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’Cats showcase their skills in annual talent show

With eight acts, three judges and $1,000 in cash prizes, Weber State University hosted its annual Weber’s Got Talent show on March 15.

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Devin Bringard performed a soulful orginal song for the audience. (Kelly Watkins / The Signpost)

Francisco Ramos, a comedian who starred in both the animated film “Rio” and the television series “Shameless,” brought a light-hearted atmosphere to the evening as the show’s host.

The panel of three judges included Weber State’s vice president of student affairs, Brett Perozzi, Weber State alum Jessica Haslip and student Luke Schweinsberg.

“I’ve never judged a competition that has multiple acts,” Haslip said. “I’m excited to find the hidden talent in someone, there are a lot of talented people out there.”

Schweinsberg was selected to judge after a recommendation from a friend in WSUSA.

“I’m excited, but nervous, I’m worried about giving effective feedback. It takes a lot to come up and perform, let alone be judged based on your act,” Schweinsberg said.

After each participant performed their talent, the judges collectively decided on the top three talents to win first, second and third place. The first place winner was awarded $500, second place received $300 and third place received $200.

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Caden Holmes performed an original song for the judges and the audience. (Kelly Watkins / The Signpost)

Caden Holmes, a digital architect student, won first place by the end of the night. Holmes wrote and performed an original song called, “I don’t,” which took him over a month to write.

“I picked up a guitar around the age of six and taught myself through Youtube and books,” Holmes said.

Holmes began singing at the age of eight, and later started performing at school assemblies, half time shows, and eventually moved on to restaurants and weddings.

“Honestly, I didn’t even know there was going to be a cash prize until earlier this week,” Holmes said. “I just wanted to go out and perform my song, I didn’t even expect to win, I’m shocked and humbled that I did.”

Holmes says in the future he would love to pursue a career as a musician.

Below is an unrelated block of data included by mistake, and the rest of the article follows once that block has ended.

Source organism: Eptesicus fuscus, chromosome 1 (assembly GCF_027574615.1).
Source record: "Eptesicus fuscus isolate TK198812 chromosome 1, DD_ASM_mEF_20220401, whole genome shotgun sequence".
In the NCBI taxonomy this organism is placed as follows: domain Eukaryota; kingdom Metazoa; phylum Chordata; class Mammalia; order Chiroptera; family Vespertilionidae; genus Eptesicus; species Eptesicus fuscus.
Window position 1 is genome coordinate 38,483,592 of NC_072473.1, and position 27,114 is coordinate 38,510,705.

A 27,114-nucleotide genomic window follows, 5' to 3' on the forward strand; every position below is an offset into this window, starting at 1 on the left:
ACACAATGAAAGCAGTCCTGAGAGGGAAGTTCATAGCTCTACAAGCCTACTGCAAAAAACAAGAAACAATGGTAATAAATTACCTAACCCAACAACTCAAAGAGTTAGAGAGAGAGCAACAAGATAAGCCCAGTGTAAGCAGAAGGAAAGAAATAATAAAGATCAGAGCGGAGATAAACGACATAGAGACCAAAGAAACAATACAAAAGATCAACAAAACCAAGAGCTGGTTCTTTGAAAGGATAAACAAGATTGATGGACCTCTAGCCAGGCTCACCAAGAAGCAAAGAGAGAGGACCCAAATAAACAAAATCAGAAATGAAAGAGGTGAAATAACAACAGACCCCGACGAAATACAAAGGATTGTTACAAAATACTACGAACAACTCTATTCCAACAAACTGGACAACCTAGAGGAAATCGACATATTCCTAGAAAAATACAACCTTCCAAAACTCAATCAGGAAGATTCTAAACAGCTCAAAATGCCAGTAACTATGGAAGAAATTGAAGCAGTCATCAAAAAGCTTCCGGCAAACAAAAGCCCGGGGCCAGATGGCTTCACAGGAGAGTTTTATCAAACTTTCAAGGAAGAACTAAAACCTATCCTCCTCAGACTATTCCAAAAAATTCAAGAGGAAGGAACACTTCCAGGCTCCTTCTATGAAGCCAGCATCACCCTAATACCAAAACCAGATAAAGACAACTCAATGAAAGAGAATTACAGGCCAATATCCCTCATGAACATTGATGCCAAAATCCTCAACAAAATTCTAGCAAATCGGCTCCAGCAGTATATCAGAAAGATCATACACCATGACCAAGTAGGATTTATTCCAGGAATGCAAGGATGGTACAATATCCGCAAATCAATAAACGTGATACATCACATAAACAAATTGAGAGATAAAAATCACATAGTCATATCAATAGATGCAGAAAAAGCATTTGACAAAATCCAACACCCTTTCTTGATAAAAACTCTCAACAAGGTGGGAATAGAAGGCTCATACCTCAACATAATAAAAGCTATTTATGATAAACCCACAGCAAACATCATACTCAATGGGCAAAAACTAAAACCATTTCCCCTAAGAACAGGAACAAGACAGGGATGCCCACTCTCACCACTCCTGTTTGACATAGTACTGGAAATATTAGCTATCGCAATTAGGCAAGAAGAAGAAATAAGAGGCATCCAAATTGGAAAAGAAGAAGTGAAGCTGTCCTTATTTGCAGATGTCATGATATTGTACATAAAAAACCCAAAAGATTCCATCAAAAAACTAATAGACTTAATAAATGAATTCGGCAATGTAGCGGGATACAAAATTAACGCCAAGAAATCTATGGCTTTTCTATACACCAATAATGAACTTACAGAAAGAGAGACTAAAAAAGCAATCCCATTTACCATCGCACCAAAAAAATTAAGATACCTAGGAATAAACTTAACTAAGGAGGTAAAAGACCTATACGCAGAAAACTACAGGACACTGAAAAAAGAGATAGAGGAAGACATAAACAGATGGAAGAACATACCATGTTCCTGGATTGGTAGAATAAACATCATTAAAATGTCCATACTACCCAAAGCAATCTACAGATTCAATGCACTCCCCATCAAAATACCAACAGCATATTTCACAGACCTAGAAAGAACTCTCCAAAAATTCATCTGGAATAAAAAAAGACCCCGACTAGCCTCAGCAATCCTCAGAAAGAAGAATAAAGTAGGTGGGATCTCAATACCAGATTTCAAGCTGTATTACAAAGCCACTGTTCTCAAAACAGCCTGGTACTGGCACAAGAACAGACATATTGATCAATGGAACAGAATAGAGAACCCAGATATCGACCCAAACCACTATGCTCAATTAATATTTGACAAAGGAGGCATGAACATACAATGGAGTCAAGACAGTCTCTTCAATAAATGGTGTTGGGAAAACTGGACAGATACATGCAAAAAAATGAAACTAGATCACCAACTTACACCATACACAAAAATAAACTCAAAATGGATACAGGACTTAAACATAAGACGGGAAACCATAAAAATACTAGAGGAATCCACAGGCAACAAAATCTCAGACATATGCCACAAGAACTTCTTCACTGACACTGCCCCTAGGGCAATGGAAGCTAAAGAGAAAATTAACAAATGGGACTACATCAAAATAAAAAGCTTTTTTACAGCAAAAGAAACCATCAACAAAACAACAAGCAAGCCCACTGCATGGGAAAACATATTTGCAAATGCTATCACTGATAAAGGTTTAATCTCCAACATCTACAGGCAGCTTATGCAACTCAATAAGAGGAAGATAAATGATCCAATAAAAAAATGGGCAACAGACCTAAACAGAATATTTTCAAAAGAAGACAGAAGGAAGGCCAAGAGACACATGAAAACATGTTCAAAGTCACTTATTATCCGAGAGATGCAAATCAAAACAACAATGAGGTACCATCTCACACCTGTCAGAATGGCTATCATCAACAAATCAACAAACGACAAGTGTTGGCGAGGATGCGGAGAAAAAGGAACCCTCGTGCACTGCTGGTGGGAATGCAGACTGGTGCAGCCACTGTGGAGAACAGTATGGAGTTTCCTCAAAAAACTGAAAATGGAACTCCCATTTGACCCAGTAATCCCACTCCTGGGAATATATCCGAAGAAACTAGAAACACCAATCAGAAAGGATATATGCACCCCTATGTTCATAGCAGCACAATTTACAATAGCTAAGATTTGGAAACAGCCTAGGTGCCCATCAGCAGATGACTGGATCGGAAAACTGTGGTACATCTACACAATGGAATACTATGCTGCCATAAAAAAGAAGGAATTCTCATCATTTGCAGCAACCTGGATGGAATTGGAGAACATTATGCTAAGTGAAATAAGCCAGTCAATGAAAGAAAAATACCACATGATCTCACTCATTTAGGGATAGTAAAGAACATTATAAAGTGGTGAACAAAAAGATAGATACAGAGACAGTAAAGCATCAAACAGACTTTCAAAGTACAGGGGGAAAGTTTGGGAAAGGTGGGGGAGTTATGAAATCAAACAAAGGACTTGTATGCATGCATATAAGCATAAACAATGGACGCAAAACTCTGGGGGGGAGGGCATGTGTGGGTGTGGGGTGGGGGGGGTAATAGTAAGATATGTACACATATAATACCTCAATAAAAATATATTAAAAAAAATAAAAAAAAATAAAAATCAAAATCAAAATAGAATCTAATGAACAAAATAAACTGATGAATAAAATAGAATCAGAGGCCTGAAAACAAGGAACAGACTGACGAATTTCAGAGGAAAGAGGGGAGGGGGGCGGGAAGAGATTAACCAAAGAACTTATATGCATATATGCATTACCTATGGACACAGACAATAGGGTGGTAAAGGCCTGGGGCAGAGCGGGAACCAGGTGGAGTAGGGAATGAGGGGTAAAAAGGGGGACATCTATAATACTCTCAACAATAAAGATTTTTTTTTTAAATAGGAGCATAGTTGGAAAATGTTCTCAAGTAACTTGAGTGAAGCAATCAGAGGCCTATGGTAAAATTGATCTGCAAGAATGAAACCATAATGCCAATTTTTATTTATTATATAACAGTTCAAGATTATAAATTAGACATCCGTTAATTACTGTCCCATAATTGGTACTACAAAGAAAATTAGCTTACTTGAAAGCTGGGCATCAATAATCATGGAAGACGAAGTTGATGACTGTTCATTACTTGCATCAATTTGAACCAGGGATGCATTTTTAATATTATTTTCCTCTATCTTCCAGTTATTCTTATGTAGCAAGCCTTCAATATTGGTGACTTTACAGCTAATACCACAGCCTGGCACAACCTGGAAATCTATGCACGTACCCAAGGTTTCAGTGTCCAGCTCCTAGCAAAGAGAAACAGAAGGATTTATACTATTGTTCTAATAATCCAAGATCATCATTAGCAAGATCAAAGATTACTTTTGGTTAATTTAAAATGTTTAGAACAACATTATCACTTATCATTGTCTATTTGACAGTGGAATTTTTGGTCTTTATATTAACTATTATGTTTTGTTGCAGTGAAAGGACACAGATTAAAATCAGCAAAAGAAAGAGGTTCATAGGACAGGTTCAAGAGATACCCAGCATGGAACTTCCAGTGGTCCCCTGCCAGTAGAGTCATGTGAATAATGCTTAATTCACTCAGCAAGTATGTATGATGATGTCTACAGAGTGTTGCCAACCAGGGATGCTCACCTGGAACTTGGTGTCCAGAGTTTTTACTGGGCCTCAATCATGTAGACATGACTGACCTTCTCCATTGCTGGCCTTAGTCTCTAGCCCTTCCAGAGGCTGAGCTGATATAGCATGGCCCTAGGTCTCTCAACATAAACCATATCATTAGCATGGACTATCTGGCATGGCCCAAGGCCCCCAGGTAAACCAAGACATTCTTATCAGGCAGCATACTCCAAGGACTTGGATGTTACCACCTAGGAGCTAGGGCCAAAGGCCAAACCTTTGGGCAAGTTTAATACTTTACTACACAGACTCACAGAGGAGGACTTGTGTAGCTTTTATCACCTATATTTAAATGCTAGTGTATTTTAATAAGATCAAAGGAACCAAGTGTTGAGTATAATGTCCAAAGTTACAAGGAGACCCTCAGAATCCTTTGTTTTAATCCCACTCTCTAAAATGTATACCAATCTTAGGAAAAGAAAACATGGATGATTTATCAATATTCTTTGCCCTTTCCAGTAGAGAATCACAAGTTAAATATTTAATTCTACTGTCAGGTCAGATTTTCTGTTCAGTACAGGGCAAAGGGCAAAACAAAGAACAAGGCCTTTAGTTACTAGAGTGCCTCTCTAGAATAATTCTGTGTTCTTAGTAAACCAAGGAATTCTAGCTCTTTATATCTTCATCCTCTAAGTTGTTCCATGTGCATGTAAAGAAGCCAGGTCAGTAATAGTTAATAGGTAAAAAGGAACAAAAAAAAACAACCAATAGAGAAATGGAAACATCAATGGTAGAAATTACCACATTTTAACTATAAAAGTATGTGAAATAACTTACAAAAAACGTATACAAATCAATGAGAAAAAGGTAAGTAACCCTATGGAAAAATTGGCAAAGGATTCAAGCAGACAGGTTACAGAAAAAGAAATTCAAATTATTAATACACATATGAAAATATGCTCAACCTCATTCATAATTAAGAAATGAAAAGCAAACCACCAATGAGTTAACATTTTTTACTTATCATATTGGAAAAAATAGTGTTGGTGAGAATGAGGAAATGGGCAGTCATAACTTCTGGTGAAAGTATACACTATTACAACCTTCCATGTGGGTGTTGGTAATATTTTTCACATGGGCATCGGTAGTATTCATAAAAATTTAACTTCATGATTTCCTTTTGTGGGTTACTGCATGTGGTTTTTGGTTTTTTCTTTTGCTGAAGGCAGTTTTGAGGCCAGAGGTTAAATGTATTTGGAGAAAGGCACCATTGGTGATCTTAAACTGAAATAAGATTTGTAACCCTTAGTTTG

“My dream is to produce an album and just put it out on Spotify,” Holmes said. “I plan to take this money and put it towards time in the studio so I can record and make more music.”

Jaden Nandkeshwar, a Weber State nursing student, sang “Girl on Fire” by Alicia Keys and won second place of the night.

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Jaden Nandneshwar performed an Alicia Keys song for the audience. (Kelly Watkins / The Signpost)

“I was hoping I would place, but I didn’t expect it. I’m ecstatic to have won,” Nandkeshwar said.

For Nandkeshwar, singing has always been a hobby, although she said she would be interested in making it a potential career.

“I do think this has possibly opened doors for me, you never know who could be in audience one day.” Nandkeshwar said.

Awarded third place was the a capella group Ultra Violet. One of the group members, Cam Peterson, said he and his roommates decided to create an a capella group because of their mutual love of singing.

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Ultra Violet won third place in the competition. (Kelly Watkins / The Signpost)

The group performed “Africa” by the band Toto. Peterson said it took the group about three to four months to fully nail the song.

“We’re very honored that we made third place,” Peterson said. “There’s so much talent here tonight so we are very humbled to even win. We’re going to keep performing, it’s something we all love to do.

Peterson said that with the money they won, the group is planning to invest in t-shirts and more music.

Weber State students Tyler Dopp and Jordan Mondfrans participated in the talent show together, performing a country line dance. The two friends first met at a local dance spot in Ogden, and continue to go country dancing every week.

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Tyler and Jordan performeda partner swing dance, which was the only act to not have singing in it. (Kelly Watkins / The Signpost)

Mondfrans and Dopp thought it would be fun to step out of their comfort zone to participate in the talent show and become dance partners. The two ended up spending 15 hours per week rehearsing and practicing their performance.

“I got into dancing because I had just gotten out of a relationship and I needed new people to talk to, I’ve been into it ever since,” Dopp said.

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